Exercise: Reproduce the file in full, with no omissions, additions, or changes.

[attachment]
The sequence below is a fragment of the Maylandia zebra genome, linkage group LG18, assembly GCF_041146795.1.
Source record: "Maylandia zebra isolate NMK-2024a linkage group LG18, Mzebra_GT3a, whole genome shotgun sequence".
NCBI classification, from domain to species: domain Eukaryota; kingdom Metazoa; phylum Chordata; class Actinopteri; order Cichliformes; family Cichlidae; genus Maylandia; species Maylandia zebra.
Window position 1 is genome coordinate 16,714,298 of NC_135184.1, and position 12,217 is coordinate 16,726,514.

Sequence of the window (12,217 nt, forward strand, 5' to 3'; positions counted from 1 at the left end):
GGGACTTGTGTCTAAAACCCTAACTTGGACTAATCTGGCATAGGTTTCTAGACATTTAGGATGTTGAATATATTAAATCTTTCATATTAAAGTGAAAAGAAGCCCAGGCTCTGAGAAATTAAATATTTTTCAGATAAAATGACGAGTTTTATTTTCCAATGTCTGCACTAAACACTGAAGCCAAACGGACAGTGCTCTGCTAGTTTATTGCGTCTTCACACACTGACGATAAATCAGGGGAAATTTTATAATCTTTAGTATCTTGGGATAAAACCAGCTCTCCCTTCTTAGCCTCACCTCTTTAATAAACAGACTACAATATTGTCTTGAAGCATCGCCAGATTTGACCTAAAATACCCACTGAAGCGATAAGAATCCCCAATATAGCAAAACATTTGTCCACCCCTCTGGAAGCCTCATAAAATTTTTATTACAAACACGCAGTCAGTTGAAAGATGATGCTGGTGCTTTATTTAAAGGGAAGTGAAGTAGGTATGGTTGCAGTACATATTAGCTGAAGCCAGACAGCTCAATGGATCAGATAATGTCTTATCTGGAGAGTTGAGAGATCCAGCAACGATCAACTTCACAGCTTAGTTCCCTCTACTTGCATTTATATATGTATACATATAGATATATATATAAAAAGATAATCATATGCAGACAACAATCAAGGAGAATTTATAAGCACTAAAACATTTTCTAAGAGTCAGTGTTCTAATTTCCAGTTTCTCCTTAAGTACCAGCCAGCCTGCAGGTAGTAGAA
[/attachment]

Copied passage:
The sequence below is a fragment of the Maylandia zebra genome, linkage group LG18, assembly GCF_041146795.1.
Source record: "Maylandia zebra isolate NMK-2024a linkage group LG18, Mzebra_GT3a, whole genome shotgun sequence".
NCBI classification, from domain to species: domain Eukaryota; kingdom Metazoa; phylum Chordata; class Actinopteri; order Cichliformes; family Cichlidae; genus Maylandia; species Maylandia zebra.
Window position 1 is genome coordinate 16,714,298 of NC_135184.1, and position 12,217 is coordinate 16,726,514.

Sequence of the window (12,217 nt, forward strand, 5' to 3'; positions counted from 1 at the left end):
GGGACTTGTGTCTAAAACCCTAACTTGGACTAATCTGGCATAGGTTTCTAGACATTTAGGATGTTGAATATATTAAATCTTTCATATTAAAGTGAAAAGAAGCCCAGGCTCTGAGAAATTAAATATTTTTCAGATAAAATGACGAGTTTTATTTTCCAATGTCTGCACTAAACACTGAAGCCAAACGGACAGTGCTCTGCTAGTTTATTGCGTCTTCACACACTGACGATAAATCAGGGGAAATTTTATAATCTTTAGTATCTTGGGATAAAACCAGCTCTCCCTTCTTAGCCTCACCTCTTTAATAAACAGACTACAATATTGTCTTGAAGCATCGCCAGATTTGACCTAAAATACCCACTGAAGCGATAAGAATCCCCAATATAGCAAAACATTTGTCCACCCCTCTGGAAGCCTCATAAAATTTTTATTACAAACACGCAGTCAGTTGAAAGATGATGCTGGTGCTTTATTTAAAGGGAAGTGAAGTAGGTATGGTTGCAGTACATATTAGCTGAAGCCAGACAGCTCAATGGATCAGATAATGTCTTATCTGGAGAGTTGAGAGATCCAGCAACGATCAACTTCACAGCTTAGTTCCCTCTACTTGCATTTATATATGTATACATATAGATATATATATAAAAAGATAATCATATGCAGACAACAATCAAGGAGAATTTATAAGCACTAAAACATTTTCTAAGAGTCAGTGTTCTAATTTCCAGTTTCTCCTTAAGTACCAGCCAGCCTGCAGGTAGTAGAA